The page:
EU: Kremlin using fossil fuels to try to blackmail us

STORY: Moscow says the gas cut-off is to enforce its demand for payment in roubles, needed to shield its economy from international sanctions over the war in Ukraine.

Von der Leyen said at a news conference in Brussels that the Kremlin had failed to "sow division" amongst the EU's member states and that they were working to overcome the shortfall.

"Gazprom's announcement that it is unilaterally stopping gas deliveries to certain EU member states is another provocation from the Kremlin. But it comes as no surprise that the Kremlin uses fossil fuels to try to blackmail us. This is something the European Commission has been preparing for in close coordination and solidarity with member states and international partners. Our response will be immediate, united and coordinated," she said.

Gazprom, the state-controlled gas pipeline monopoly, which supplies Europe with about 40% of its gas needs, said transit via Poland and Bulgaria - whose pipelines supply Germany, Hungary and Serbia - would be cut if fuel was siphoned off illegally.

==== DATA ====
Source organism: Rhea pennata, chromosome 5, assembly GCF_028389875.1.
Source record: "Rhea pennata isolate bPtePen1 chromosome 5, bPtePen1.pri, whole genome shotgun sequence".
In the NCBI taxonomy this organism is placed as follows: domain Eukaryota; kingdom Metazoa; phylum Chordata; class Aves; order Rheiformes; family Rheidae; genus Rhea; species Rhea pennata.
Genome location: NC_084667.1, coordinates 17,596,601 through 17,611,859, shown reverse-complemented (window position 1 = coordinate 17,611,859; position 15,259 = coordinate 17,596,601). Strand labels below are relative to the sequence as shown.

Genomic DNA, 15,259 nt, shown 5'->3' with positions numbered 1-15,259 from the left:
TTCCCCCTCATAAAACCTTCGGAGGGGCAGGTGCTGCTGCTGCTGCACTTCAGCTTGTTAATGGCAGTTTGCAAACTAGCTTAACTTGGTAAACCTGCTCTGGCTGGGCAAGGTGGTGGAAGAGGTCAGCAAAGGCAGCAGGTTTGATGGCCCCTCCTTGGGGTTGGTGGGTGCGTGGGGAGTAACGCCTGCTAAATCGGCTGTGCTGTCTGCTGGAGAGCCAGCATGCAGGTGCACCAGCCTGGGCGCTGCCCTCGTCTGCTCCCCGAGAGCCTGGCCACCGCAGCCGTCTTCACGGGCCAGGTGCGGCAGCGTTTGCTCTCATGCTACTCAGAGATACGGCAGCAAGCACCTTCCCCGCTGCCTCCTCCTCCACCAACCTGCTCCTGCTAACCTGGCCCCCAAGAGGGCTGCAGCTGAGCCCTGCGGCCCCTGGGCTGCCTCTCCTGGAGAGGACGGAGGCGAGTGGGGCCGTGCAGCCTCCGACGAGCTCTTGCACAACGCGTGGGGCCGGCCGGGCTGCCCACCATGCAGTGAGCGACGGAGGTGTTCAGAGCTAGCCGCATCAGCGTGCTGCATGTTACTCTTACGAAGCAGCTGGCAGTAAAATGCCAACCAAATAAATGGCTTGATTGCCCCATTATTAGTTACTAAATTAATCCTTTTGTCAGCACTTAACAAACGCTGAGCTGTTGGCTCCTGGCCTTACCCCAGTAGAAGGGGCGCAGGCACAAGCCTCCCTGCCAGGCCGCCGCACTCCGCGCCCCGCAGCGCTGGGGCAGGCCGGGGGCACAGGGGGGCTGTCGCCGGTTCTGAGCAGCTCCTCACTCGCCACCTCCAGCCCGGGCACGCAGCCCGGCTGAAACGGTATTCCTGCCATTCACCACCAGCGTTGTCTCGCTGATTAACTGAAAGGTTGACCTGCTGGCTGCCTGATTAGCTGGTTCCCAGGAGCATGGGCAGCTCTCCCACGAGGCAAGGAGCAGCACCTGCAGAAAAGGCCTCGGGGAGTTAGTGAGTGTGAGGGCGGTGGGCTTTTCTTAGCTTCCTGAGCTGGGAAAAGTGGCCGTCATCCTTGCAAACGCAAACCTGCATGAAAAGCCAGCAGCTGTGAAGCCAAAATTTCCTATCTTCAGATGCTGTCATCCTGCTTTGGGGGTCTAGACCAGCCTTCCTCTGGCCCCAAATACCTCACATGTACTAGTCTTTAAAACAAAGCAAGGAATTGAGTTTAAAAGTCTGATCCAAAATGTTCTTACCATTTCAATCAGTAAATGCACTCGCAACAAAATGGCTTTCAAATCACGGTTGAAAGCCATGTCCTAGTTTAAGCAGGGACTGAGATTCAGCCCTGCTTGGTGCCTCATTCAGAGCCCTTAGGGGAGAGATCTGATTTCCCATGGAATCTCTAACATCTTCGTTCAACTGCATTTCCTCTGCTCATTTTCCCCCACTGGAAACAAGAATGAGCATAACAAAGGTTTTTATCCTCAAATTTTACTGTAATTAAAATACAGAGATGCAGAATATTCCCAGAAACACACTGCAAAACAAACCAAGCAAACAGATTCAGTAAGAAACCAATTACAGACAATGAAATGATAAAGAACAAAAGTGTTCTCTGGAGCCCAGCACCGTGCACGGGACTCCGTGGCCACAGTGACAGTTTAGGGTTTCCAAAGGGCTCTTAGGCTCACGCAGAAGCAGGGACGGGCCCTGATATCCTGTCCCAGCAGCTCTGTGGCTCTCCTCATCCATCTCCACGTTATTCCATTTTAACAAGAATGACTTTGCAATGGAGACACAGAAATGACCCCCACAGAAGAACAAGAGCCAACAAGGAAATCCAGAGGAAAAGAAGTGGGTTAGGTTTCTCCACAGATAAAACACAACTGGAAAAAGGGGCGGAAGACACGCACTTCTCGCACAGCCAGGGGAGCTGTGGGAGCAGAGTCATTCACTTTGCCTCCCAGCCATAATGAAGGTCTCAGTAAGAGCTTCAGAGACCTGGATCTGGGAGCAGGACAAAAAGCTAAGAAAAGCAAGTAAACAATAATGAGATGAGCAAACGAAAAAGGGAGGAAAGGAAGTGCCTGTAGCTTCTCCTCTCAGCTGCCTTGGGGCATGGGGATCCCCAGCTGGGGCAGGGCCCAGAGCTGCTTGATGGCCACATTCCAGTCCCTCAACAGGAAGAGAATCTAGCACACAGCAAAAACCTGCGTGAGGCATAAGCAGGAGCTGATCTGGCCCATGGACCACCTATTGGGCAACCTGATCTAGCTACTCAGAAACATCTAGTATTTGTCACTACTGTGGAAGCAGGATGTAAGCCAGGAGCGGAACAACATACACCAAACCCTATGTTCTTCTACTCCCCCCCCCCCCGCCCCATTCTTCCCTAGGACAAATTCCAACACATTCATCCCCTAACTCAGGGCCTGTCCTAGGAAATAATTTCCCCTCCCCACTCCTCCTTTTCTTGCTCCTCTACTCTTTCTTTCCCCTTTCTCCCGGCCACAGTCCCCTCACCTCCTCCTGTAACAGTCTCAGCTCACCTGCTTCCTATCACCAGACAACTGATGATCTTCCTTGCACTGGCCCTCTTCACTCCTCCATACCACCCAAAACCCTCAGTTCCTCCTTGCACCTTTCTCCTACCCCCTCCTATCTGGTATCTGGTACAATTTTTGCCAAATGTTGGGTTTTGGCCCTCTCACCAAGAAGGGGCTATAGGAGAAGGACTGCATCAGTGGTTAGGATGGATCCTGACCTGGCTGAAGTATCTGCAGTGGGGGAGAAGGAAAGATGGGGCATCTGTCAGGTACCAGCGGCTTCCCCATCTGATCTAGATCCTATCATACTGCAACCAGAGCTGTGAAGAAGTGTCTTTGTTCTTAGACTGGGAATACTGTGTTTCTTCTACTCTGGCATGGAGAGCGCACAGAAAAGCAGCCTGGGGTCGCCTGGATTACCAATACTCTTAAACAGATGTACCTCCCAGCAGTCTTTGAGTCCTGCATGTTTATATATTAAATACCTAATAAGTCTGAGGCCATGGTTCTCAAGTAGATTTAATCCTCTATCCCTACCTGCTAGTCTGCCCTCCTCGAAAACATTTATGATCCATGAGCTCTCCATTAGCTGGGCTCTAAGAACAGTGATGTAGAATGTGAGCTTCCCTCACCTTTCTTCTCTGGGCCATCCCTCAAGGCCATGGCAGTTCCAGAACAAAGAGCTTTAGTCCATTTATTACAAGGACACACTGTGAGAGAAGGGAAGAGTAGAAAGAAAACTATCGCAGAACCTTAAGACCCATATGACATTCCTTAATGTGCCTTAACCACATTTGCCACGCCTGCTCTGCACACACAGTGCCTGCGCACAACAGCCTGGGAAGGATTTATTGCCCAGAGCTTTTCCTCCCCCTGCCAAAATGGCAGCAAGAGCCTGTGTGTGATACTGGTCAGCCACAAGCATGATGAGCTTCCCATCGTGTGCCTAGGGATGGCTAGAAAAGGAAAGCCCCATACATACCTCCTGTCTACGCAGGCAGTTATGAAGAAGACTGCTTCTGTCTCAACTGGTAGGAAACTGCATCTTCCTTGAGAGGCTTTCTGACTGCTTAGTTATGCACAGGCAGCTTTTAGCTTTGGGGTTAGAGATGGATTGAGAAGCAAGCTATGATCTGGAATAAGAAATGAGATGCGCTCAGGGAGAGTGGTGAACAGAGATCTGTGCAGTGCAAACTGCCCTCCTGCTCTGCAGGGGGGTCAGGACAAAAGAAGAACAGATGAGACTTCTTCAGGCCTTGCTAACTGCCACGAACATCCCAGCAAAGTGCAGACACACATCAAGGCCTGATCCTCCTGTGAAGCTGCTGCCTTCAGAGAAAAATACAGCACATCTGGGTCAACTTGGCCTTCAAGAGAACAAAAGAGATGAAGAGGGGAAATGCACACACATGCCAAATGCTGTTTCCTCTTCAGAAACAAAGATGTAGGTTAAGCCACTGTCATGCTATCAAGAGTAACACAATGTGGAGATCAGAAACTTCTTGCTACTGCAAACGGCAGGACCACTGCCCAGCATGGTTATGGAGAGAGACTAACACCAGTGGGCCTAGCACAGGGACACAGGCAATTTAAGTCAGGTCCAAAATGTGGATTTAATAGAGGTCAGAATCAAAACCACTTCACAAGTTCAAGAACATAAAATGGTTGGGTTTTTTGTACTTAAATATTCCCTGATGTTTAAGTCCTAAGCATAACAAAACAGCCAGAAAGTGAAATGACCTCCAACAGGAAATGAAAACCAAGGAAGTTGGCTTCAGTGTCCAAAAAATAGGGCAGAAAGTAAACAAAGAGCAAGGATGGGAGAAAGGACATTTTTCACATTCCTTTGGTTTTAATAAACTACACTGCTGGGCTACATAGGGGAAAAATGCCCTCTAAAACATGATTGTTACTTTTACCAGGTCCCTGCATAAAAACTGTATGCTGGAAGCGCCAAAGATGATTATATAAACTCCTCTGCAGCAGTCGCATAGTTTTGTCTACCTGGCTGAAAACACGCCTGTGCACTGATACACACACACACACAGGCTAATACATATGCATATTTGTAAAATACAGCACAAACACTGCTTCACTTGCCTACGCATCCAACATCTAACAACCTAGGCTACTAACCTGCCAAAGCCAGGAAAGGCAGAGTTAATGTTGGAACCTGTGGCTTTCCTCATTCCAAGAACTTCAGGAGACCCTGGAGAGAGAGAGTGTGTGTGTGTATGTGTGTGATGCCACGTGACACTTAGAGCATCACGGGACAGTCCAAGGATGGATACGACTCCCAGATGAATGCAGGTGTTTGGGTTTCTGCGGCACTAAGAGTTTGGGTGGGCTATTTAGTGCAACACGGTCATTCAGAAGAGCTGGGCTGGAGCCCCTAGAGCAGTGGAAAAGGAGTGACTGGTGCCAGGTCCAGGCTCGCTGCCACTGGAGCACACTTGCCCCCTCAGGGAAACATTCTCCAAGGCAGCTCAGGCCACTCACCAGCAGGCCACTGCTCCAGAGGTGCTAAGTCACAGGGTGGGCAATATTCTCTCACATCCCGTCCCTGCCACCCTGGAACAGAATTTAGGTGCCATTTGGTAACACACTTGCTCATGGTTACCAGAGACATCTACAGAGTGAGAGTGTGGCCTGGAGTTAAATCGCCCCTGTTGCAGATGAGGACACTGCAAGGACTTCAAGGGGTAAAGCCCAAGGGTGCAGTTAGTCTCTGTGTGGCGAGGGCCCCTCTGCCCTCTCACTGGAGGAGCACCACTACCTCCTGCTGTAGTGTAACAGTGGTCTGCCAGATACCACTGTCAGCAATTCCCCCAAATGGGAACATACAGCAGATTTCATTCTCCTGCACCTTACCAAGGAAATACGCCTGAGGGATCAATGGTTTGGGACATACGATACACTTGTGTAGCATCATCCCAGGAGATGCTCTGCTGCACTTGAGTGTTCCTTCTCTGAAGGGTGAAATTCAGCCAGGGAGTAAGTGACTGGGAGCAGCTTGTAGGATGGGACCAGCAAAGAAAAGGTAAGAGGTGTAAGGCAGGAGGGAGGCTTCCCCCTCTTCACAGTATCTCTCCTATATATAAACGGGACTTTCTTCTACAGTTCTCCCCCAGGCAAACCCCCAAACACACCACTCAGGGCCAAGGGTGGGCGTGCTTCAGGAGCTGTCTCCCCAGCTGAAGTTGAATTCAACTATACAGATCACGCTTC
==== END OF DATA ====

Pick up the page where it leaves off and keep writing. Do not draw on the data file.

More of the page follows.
Fears more states could be hit, in particular Germany, Europe's industrial powerhouse which in 2021 relied on Russia for more than 50% of its gas, sent gas prices soaring.

However, von der Leyen said EU states were working to reinforce supplies to Poland and Bulgaria from other sources.

Kremlin spokesperson Dmitry Peskov said Russia was a reliable energy supplier.

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